Although protein phosphorylation plays a pivotal role in the regulation of cellular networks, many phosphorylation events remain undiscovered mainly due to technical limitations [81]. The advent of mass spectrometry based proteomics along with developments in phosphopeptide enrichment methods has enabled large scale global phosphoproteomic studies [55; 82]. However, the number of phosphorylation sites identified on kinases is limited compared to other proteins due to their frequently low expression levels. In order to overcome this problem, small inhibitor based kinase enrichment strategies were developed resulting in the identification of more than 200 kinases from HeLa cell lysates [83; 84]. This method was also used recently to compare the phospho-kinomes during S-phase and M-phase of the cell cycle resulting in the identification of several hundreds of M-phase specific kinase phosphorylation sites [83]. In the present study, we address the dynamics of the phospho- kinome during mitotic progression using large scale cell synchronization at three distinct mitotic stages, small inhibitor based kinase enrichment and SILAC based quantitative mass spectrometry. Thus we have determined the mitotic phosphorylation dynamics of more than 900 kinase phosphorylation sites, and identified distinctly regulated kinase interaction networks. Our results provide a valuable resource for the dynamics of the kinome during mitotic progression and give insight into the systems properties of kinase interaction networks.

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Mitotic Kinases in Meiosis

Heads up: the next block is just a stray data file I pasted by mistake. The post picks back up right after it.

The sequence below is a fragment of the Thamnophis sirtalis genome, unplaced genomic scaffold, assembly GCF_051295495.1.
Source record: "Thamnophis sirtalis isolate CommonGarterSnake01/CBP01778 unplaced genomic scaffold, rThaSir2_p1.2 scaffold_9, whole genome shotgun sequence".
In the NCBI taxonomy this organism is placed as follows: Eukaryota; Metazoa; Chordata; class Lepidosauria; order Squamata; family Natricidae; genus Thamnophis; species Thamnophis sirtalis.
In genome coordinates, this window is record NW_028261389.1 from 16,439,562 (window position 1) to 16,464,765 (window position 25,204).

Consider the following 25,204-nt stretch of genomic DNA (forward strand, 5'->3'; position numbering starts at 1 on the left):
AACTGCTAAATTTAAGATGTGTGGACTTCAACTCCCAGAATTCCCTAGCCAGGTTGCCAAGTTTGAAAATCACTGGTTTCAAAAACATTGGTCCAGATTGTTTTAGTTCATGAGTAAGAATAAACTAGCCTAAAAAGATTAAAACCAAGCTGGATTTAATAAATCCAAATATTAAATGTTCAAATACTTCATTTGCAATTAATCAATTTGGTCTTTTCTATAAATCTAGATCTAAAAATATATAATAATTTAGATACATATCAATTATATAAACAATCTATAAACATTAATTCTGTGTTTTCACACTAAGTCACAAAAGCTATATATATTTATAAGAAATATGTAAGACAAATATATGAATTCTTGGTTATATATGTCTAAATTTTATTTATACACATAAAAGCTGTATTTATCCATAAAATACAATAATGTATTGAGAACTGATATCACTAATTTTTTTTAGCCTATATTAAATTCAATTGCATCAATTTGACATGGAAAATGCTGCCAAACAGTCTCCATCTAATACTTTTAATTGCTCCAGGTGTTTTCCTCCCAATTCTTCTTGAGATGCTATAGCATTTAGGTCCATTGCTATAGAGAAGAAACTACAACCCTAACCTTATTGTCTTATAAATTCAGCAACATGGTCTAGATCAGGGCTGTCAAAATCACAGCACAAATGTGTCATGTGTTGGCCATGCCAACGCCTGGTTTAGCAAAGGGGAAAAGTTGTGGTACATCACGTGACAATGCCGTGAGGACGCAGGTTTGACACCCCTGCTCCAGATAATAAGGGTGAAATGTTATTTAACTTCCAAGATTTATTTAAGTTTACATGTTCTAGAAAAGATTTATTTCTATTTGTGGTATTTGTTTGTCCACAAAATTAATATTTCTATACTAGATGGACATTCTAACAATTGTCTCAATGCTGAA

Mitotic Kinases in Meiosis

This work would not have been possible without the help and encouragement of many people. First, I would like to thank my advisor, Michael Lampson for giving me a chance to be part of his research group and to work in his lab. I thank him for being an excellent mentor, for knowing when to help me find the answers, and when to step back and let me figure them out on my own. Where my experience and knowledge were lacking, his were exhaustive; when I needed confidence in my work or myself, I could always count on his help and support. He taught me how to be a scientist, not just the skills and knowledge required to do research, but also how to be inquisitive and thorough. It has really been an honor and a pleasure working with him. I have also been extremely lucky to work closely with Richard Schultz. He has been an invaluable source in tackling the questions of my research, but also in planning my future career. I am extremely grateful for all that I was able to learn from him. I also thank my dissertation committee Mark Goulian, Tatyana Svitkina, Francis Luca and Greg Guild, for their